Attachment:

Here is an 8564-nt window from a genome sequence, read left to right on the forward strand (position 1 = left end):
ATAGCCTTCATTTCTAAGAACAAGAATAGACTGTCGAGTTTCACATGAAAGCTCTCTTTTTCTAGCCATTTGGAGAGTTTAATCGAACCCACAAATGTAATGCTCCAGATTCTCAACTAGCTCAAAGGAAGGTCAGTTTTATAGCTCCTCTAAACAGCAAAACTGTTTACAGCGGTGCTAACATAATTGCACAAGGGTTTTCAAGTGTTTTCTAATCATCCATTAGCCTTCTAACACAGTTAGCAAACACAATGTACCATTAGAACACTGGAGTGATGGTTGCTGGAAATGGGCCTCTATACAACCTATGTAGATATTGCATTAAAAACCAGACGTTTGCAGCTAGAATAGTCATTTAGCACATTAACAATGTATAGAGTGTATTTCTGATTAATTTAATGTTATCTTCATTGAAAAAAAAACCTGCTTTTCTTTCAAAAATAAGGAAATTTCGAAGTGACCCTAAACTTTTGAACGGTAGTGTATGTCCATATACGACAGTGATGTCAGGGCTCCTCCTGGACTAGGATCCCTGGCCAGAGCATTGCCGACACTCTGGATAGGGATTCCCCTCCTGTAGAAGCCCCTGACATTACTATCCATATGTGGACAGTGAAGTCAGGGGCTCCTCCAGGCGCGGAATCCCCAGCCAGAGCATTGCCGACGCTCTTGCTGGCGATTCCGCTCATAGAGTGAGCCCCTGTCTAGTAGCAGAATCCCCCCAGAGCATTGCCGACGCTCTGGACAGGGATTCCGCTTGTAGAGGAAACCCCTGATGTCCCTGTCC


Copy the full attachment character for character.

Here is an 8564-nt window from a genome sequence, read left to right on the forward strand (position 1 = left end):
ATAGCCTTCATTTCTAAGAACAAGAATAGACTGTCGAGTTTCACATGAAAGCTCTCTTTTTCTAGCCATTTGGAGAGTTTAATCGAACCCACAAATGTAATGCTCCAGATTCTCAACTAGCTCAAAGGAAGGTCAGTTTTATAGCTCCTCTAAACAGCAAAACTGTTTACAGCGGTGCTAACATAATTGCACAAGGGTTTTCAAGTGTTTTCTAATCATCCATTAGCCTTCTAACACAGTTAGCAAACACAATGTACCATTAGAACACTGGAGTGATGGTTGCTGGAAATGGGCCTCTATACAACCTATGTAGATATTGCATTAAAAACCAGACGTTTGCAGCTAGAATAGTCATTTAGCACATTAACAATGTATAGAGTGTATTTCTGATTAATTTAATGTTATCTTCATTGAAAAAAAAACCTGCTTTTCTTTCAAAAATAAGGAAATTTCGAAGTGACCCTAAACTTTTGAACGGTAGTGTATGTCCATATACGACAGTGATGTCAGGGCTCCTCCTGGACTAGGATCCCTGGCCAGAGCATTGCCGACACTCTGGATAGGGATTCCCCTCCTGTAGAAGCCCCTGACATTACTATCCATATGTGGACAGTGAAGTCAGGGGCTCCTCCAGGCGCGGAATCCCCAGCCAGAGCATTGCCGACGCTCTTGCTGGCGATTCCGCTCATAGAGTGAGCCCCTGTCTAGTAGCAGAATCCCCCCAGAGCATTGCCGACGCTCTGGACAGGGATTCCGCTTGTAGAGGAAACCCCTGATGTCCCTGTCC